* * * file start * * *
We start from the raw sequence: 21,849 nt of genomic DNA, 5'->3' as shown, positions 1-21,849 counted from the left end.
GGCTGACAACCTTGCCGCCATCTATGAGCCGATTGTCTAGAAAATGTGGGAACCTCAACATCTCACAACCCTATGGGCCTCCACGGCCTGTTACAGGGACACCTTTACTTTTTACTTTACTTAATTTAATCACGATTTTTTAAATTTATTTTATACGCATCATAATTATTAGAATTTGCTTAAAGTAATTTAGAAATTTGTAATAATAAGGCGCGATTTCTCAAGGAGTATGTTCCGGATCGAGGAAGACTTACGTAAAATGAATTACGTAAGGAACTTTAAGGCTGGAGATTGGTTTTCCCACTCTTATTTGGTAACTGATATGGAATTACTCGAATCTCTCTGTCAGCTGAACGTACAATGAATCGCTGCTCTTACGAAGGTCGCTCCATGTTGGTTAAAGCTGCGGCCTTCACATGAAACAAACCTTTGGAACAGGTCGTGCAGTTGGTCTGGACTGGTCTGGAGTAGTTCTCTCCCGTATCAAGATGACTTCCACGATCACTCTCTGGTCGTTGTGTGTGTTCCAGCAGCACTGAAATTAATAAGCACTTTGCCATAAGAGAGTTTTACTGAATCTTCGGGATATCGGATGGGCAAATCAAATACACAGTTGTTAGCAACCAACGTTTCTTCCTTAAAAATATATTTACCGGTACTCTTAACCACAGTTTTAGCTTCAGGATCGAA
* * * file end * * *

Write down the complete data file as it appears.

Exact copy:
We start from the raw sequence: 21,849 nt of genomic DNA, 5'->3' as shown, positions 1-21,849 counted from the left end.
GGCTGACAACCTTGCCGCCATCTATGAGCCGATTGTCTAGAAAATGTGGGAACCTCAACATCTCACAACCCTATGGGCCTCCACGGCCTGTTACAGGGACACCTTTACTTTTTACTTTACTTAATTTAATCACGATTTTTTAAATTTATTTTATACGCATCATAATTATTAGAATTTGCTTAAAGTAATTTAGAAATTTGTAATAATAAGGCGCGATTTCTCAAGGAGTATGTTCCGGATCGAGGAAGACTTACGTAAAATGAATTACGTAAGGAACTTTAAGGCTGGAGATTGGTTTTCCCACTCTTATTTGGTAACTGATATGGAATTACTCGAATCTCTCTGTCAGCTGAACGTACAATGAATCGCTGCTCTTACGAAGGTCGCTCCATGTTGGTTAAAGCTGCGGCCTTCACATGAAACAAACCTTTGGAACAGGTCGTGCAGTTGGTCTGGACTGGTCTGGAGTAGTTCTCTCCCGTATCAAGATGACTTCCACGATCACTCTCTGGTCGTTGTGTGTGTTCCAGCAGCACTGAAATTAATAAGCACTTTGCCATAAGAGAGTTTTACTGAATCTTCGGGATATCGGATGGGCAAATCAAATACACAGTTGTTAGCAACCAACGTTTCTTCCTTAAAAATATATTTACCGGTACTCTTAACCACAGTTTTAGCTTCAGGATCGAA